A-Z Challenge 2015: G is for Gender

What is Gender in Grammar? Gender is a category of noun. A noun’s gender determines how it behaves with other words. In English, nouns are categorized as masculine, feminine, or neuter depending on their meaning. Most nouns are neuter, unless they obviously refer to something male or female. Only the third person pronouns (i.e., hehissheherhersit, and its) reflect gender.


  • The man takes his coat. (The gender of man is masculine. Therefore, the associated possessive adjective must be masculine too, i.e., his.)
  • The woman lost hers. (The gender of woman is feminine. Therefore, the associated absolute possessive pronoun must be feminine too, i.e., hers.)
  • The dog found its own way home. (The gender of dog is neuter in this example. Therefore, the associated possessive adjective must be neuter too, i.e., its.)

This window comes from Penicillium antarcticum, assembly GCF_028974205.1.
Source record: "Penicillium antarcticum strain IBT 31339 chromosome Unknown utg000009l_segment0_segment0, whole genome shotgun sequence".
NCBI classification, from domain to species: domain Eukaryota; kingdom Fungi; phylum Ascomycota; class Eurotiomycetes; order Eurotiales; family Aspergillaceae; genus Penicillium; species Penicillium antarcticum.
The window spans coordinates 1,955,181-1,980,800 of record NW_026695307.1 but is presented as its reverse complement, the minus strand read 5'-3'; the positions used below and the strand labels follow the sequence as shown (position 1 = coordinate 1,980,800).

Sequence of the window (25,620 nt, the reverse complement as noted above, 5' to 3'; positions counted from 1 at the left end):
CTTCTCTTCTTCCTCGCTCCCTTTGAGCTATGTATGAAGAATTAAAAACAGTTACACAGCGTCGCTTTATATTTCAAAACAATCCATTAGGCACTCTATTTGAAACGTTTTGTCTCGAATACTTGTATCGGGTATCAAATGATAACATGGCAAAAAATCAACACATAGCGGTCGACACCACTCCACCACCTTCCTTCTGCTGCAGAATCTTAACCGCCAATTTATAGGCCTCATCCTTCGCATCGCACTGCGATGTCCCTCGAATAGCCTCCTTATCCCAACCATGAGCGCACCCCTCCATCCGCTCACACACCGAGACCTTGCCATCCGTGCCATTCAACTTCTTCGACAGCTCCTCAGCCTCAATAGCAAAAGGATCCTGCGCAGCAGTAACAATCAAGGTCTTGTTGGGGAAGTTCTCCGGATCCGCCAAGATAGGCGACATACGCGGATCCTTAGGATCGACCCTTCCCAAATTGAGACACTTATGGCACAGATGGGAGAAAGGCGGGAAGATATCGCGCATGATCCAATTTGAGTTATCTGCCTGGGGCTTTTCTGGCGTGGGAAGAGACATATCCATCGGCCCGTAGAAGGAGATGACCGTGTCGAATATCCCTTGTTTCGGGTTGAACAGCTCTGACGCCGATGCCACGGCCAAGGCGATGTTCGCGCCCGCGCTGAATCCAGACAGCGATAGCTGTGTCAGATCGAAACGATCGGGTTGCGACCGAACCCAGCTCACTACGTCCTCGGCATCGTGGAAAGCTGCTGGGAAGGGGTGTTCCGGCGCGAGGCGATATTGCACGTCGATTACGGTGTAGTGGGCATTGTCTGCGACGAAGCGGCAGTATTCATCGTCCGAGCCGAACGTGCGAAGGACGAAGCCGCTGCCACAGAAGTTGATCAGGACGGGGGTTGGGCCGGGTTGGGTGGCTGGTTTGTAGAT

This seems to be pretty straight forward. It’s easy to recognize the gender of a noun and a common element in other languages.

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3 Responses

  1. Liesel Hill says:

    We don’t give most of our nouns gender in English, as you say. In other languages, you see a lot more gender-specific nouns. When I took French in high school, I remember laughing for hours with my friends about calling a calculator a “she.” 😀

    • R.K. Grow says:

      When I studied Russian it was all about the gender! The endings depended on it. Some seemingly masculine nouns would have feminine endings so there are always exceptions. I love it!

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